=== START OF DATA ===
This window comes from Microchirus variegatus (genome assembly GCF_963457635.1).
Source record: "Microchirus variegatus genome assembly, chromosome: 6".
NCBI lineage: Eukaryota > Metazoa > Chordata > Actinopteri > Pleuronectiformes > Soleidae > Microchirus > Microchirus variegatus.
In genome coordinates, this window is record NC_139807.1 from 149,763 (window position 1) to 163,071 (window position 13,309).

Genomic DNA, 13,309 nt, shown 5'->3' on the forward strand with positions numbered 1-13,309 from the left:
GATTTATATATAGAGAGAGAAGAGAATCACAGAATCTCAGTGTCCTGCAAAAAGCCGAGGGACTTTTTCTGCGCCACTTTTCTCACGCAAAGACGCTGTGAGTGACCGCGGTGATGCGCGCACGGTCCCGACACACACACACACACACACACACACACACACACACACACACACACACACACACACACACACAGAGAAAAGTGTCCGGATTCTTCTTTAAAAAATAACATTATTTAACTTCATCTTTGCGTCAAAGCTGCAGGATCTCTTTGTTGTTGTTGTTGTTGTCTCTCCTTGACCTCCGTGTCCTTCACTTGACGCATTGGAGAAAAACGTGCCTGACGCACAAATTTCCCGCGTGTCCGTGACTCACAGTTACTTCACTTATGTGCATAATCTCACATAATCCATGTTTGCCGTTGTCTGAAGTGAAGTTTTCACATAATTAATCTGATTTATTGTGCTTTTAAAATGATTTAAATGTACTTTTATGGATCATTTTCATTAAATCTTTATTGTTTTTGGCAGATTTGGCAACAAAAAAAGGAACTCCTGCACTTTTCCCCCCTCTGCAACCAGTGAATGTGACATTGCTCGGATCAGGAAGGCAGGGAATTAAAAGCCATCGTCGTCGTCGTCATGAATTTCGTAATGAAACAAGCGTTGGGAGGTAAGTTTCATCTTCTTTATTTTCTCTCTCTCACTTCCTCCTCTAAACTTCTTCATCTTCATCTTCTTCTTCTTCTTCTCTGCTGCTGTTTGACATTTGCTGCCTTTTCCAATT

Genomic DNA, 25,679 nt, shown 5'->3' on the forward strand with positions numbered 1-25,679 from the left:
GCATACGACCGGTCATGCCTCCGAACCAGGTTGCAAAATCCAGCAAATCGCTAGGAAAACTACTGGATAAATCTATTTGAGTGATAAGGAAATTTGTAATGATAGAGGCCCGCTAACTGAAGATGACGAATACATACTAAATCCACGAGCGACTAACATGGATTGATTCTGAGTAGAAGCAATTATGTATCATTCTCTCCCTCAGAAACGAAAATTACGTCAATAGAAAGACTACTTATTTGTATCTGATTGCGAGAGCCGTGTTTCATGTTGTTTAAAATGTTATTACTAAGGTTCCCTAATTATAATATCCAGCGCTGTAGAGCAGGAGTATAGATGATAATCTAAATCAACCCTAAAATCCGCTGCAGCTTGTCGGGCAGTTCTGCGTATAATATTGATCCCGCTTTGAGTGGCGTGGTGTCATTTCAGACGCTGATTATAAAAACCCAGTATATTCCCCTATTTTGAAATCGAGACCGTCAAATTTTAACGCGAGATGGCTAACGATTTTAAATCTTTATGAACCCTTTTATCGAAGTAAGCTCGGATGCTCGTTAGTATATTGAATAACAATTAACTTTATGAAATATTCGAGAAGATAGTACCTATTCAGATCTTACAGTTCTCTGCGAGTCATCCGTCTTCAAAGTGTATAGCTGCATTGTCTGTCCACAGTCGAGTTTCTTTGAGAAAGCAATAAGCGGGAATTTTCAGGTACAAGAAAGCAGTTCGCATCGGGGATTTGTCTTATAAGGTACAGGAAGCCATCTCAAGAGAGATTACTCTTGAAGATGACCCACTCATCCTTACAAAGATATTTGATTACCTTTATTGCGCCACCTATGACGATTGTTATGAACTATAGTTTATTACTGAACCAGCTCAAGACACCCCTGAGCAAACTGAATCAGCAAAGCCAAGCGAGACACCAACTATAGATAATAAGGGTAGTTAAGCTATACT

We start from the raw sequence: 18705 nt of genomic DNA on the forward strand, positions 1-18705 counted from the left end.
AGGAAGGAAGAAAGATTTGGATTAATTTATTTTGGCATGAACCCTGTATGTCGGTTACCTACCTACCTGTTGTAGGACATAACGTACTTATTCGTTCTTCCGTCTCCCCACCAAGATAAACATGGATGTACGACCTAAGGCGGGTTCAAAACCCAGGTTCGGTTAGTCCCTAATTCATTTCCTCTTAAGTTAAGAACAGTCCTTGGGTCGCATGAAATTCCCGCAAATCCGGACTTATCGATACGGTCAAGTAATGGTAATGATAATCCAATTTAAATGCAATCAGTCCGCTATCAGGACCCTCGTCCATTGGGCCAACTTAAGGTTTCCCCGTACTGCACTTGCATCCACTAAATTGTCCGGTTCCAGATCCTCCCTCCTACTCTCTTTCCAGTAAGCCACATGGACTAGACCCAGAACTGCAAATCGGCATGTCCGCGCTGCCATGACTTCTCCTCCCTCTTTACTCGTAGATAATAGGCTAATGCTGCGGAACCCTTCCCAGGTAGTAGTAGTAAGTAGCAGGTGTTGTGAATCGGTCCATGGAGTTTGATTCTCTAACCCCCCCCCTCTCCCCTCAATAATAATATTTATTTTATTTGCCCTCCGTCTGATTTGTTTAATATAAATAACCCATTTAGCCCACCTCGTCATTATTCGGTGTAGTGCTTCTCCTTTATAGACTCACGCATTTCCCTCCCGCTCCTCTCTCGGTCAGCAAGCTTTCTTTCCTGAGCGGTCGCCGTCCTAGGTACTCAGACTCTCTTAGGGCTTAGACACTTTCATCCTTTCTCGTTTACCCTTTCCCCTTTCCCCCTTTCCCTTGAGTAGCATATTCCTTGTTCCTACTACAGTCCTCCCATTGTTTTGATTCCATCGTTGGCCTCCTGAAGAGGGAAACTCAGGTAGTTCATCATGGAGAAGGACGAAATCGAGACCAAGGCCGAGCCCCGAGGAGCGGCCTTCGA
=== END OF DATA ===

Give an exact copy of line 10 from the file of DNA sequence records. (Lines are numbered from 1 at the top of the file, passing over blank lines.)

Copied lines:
AGGAAGGAAGAAAGATTTGGATTAATTTATTTTGGCATGAACCCTGTATGTCGGTTACCTACCTACCTGTTGTAGGACATAACGTACTTATTCGTTCTTCCGTCTCCCCACCAAGATAAACATGGATGTACGACCTAAGGCGGGTTCAAAACCCAGGTTCGGTTAGTCCCTAATTCATTTCCTCTTAAGTTAAGAACAGTCCTTGGGTCGCATGAAATTCCCGCAAATCCGGACTTATCGATACGGTCAAGTAATGGTAATGATAATCCAATTTAAATGCAATCAGTCCGCTATCAGGACCCTCGTCCATTGGGCCAACTTAAGGTTTCCCCGTACTGCACTTGCATCCACTAAATTGTCCGGTTCCAGATCCTCCCTCCTACTCTCTTTCCAGTAAGCCACATGGACTAGACCCAGAACTGCAAATCGGCATGTCCGCGCTGCCATGACTTCTCCTCCCTCTTTACTCGTAGATAATAGGCTAATGCTGCGGAACCCTTCCCAGGTAGTAGTAGTAAGTAGCAGGTGTTGTGAATCGGTCCATGGAGTTTGATTCTCTAACCCCCCCCCTCTCCCCTCAATAATAATATTTATTTTATTTGCCCTCCGTCTGATTTGTTTAATATAAATAACCCATTTAGCCCACCTCGTCATTATTCGGTGTAGTGCTTCTCCTTTATAGACTCACGCATTTCCCTCCCGCTCCTCTCTCGGTCAGCAAGCTTTCTTTCCTGAGCGGTCGCCGTCCTAGGTACTCAGACTCTCTTAGGGCTTAGACACTTTCATCCTTTCTCGTTTACCCTTTCCCCTTTCCCCCTTTCCCTTGAGTAGCATATTCCTTGTTCCTACTACAGTCCTCCCATTGTTTTGATTCCATCGTTGGCCTCCTGAAGAGGGAAACTCAGGTAGTTCATCATGGAGAAGGACGAAATCGAGACCAAGGCCGAGCCCCGAGGAGCGGCCTTCGA